Saved by the law: Mass. upskirt photographer innocent

(WPRI) – A Boston subway rider was arrested for taking cellphone pictures up the skirts of unknowing women back in 2010, but – thanks to the wording of state laws – his charges were dropped on Wednesday.

Michael Robertson was facing two counts of photographing an unsuspecting nude or partially nude person. Those charges were dropped by the Massachusetts Supreme Judicial Court on Wednesday.

The court said the subjects of Robertson’s subway photos were neither “nude” nor “partially nude” because dresses and underwear covered “these parts of her body.” The court made clear that it believed Robertson’s actions should be illegal, but the state law’s verbiage made the charges against Robertson unfounded.

State legislative leaders quickly and vocally spoke out against the court’s ruling. House Speaker Robert DeLeo and Senate President Therese Murray each said they would immediately work with their fellow lawmakers to alter the state law.

“I am stunned and disappointed,” Murray said in a release. “We have fought too hard and too long for women’s rights to take the step backward that they did today.”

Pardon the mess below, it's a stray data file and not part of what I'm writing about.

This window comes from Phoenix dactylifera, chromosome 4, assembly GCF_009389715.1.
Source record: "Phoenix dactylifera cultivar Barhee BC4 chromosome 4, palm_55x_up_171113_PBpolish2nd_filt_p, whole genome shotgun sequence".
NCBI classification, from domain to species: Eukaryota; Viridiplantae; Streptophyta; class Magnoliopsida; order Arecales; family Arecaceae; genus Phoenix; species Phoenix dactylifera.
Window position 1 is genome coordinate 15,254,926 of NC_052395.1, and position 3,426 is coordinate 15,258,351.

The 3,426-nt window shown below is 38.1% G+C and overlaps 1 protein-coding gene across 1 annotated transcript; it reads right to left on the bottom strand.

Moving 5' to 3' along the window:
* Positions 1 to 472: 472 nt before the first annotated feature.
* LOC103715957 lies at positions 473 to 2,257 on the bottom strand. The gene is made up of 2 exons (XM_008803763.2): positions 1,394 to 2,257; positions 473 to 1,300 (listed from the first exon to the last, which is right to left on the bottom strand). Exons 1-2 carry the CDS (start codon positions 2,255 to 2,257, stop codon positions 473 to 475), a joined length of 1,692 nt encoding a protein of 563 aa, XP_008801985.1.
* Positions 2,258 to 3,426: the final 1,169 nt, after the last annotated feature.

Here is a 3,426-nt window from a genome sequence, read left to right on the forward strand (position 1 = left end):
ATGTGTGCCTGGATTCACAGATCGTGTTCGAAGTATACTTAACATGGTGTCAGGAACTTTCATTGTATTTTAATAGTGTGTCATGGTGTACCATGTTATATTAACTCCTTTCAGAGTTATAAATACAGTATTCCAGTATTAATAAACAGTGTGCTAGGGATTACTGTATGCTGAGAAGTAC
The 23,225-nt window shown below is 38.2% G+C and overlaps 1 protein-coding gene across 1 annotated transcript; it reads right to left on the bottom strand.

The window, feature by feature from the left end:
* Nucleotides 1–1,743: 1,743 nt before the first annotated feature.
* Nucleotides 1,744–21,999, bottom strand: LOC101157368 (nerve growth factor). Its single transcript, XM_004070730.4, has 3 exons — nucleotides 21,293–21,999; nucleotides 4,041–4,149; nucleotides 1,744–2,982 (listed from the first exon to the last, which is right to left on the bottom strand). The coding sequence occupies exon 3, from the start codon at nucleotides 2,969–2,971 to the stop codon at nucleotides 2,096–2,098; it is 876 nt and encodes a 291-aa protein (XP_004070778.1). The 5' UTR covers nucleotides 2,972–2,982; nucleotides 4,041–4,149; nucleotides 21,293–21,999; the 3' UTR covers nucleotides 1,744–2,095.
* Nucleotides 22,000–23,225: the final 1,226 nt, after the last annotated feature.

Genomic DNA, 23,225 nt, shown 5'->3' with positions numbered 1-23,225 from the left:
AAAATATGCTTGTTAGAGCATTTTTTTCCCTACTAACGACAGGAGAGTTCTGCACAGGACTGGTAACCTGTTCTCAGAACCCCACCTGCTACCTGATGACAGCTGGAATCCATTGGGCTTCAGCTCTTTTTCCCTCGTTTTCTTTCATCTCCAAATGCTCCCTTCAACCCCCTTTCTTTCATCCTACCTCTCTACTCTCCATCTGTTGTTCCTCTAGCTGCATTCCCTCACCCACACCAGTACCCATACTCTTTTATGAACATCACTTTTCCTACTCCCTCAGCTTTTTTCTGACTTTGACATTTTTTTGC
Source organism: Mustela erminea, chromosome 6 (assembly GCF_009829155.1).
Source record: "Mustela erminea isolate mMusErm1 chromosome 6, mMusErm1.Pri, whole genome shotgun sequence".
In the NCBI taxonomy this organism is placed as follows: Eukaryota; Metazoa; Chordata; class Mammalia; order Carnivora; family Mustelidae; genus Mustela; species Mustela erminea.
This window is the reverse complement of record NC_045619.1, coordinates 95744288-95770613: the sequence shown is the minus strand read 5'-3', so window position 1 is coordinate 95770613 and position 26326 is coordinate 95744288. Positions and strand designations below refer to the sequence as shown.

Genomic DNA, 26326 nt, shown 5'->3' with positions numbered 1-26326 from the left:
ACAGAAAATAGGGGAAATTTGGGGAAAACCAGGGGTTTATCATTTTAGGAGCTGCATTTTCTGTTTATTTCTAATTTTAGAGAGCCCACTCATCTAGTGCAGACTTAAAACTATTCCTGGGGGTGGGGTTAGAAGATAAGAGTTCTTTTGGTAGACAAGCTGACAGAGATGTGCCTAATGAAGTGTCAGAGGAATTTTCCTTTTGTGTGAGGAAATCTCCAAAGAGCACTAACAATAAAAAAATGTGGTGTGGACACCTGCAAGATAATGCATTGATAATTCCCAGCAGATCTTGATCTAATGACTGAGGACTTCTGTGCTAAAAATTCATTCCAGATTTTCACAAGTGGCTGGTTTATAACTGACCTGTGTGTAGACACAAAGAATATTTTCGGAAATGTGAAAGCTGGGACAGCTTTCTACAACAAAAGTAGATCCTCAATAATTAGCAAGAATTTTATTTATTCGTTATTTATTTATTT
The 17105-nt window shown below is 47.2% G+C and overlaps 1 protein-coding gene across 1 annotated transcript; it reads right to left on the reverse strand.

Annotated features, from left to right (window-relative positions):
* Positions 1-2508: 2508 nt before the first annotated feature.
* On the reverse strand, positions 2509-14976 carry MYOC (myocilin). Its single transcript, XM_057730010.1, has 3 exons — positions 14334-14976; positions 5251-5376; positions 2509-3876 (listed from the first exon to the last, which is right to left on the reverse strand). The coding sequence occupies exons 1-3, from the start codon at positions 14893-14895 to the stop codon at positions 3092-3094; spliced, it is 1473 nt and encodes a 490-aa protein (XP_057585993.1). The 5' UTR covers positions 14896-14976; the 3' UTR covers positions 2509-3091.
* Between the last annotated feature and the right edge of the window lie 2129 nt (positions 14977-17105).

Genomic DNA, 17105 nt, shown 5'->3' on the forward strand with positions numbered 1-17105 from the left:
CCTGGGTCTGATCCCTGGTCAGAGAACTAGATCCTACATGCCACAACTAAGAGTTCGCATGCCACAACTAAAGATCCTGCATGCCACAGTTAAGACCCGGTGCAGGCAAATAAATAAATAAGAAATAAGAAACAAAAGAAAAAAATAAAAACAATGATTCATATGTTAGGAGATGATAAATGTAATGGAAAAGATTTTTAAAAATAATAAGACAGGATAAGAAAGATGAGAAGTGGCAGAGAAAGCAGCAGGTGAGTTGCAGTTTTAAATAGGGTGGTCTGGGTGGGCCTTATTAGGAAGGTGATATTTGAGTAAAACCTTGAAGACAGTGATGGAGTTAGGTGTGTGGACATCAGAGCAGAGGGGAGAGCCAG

“The ruling of the Supreme Judicial Court is contrary to the spirit of the current law,” DeLeo said in a prepared statement. “The House will begin work on updating our statutes to conform with today’s technology.”

Meanwhile, in neighbor Rhode Island, Attorney General Peter Kilmartin’s office told WPRI.com that controversy such as this wouldn’t come up under Ocean State laws.

The Rhode Island law includes a “clad or unclad” clause when defining sexually explicit material, meaning someone can be guilty of video voyeurism whether or not the subject was wearing underwear or not. Convicted voyeurs in Rhode Island can be sentenced to up to three years in prison and fined up to $5,000.

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